Report on Long Valley (United States) — June 1983
Scientific Event Alert Network Bulletin, vol. 8, no. 6 (June 1983)
Managing Editor: Lindsay McClelland.
Long Valley (United States) Earthquake swarms but no deformation changes
Please cite this report as:
Global Volcanism Program, 1983. Report on Long Valley (United States) (McClelland, L., ed.). Scientific Event Alert Network Bulletin, 8:6. Smithsonian Institution. https://doi.org/10.5479/si.GVP.SEAN198306-323822.
37.7°N, 118.87°W; summit elev. 3390 m
All times are local (unless otherwise noted)
Occasional periods of increased seismicity have continued in the Long Valley area. On 4 June a series of 100-150 small (maximum M 2.1) events occurred in the S part of the caldera, about 1 km N of the January epicentral zone. Focal depths of the June earthquakes ranged from about 3.8-4.9 km. Several km S of the caldera rim, in the aftershock zone of the four M 5.5-6.1 earthquakes of 25-27 May 1980, a M 4 event occurred on 3 July at 0950, followed by a M 5 shock in the same area at 1140. About 150 aftershocks have been recorded at depths of 8-10 km, the largest a M 3.5.
Little measurable deformation has been detected during the past several months, but large areas of the caldera are inaccessible until summer because of heavy snow cover. Considerable uplift and horizontal extension had occurred between 1975 and mid-1982 in the W-central part of the caldera (SEAN 07:08), but data from summer field work will be necessary before geophysicists can determine if this activity has continued.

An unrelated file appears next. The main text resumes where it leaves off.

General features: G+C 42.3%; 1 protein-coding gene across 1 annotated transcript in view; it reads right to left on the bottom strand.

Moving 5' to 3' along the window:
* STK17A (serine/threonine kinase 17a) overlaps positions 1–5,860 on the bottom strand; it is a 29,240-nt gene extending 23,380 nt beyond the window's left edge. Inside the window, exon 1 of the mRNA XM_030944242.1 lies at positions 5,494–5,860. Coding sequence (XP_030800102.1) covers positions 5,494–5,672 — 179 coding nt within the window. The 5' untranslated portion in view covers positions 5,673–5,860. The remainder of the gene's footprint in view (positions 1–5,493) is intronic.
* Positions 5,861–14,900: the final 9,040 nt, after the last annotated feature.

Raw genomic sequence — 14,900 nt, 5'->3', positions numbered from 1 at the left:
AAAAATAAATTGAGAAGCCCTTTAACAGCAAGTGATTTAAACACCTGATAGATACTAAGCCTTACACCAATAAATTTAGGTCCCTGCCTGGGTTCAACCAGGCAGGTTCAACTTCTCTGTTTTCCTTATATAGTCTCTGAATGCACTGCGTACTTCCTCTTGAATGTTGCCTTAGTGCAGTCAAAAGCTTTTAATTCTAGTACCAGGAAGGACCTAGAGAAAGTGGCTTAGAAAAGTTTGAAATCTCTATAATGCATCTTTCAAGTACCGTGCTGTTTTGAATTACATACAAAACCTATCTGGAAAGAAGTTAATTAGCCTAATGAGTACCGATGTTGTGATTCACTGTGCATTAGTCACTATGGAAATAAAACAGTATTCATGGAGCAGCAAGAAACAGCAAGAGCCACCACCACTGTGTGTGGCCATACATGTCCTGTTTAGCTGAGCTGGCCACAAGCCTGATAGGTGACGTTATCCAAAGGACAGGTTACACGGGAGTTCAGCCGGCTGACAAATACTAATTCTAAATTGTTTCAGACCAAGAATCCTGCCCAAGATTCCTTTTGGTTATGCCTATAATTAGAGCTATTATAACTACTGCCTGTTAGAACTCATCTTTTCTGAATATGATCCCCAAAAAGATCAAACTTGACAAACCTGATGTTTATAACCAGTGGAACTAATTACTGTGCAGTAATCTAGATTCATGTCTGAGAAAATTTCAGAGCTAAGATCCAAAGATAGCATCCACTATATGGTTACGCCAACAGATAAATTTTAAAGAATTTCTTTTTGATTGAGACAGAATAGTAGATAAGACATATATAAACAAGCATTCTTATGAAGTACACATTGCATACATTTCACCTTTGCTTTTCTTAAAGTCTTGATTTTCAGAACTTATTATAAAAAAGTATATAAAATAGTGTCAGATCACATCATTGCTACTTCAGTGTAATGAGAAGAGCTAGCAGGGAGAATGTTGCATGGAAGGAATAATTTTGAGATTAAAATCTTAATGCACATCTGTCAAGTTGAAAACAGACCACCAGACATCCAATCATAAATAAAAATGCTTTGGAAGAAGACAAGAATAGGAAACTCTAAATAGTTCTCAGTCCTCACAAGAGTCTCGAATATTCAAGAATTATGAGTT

Geologic Background. The large 17 x 32 km Long Valley caldera east of the central Sierra Nevada Range formed as a result of the voluminous Bishop Tuff eruption about 760,000 years ago. Resurgent doming in the central part of the caldera occurred shortly afterwards, followed by rhyolitic eruptions from the caldera moat and the eruption of rhyodacite from outer ring fracture vents, ending about 50,000 years ago. During early resurgent doming the caldera was filled with a large lake that left strandlines on the caldera walls and the resurgent dome island; the lake eventually drained through the Owens River Gorge. The caldera remains thermally active, with many hot springs and fumaroles, and has had significant deformation, seismicity, and other unrest in recent years. The late-Pleistocene to Holocene Inyo Craters cut the NW topographic rim of the caldera, and along with Mammoth Mountain on the SW topographic rim, are west of the structural caldera and are chemically and tectonically distinct from the Long Valley magmatic system.
Information Contacts: R. Cockerham, D. Hill, USGS, Menlo Park, CA; D. Dzurisin, USGS CVO, Vancouver, WA.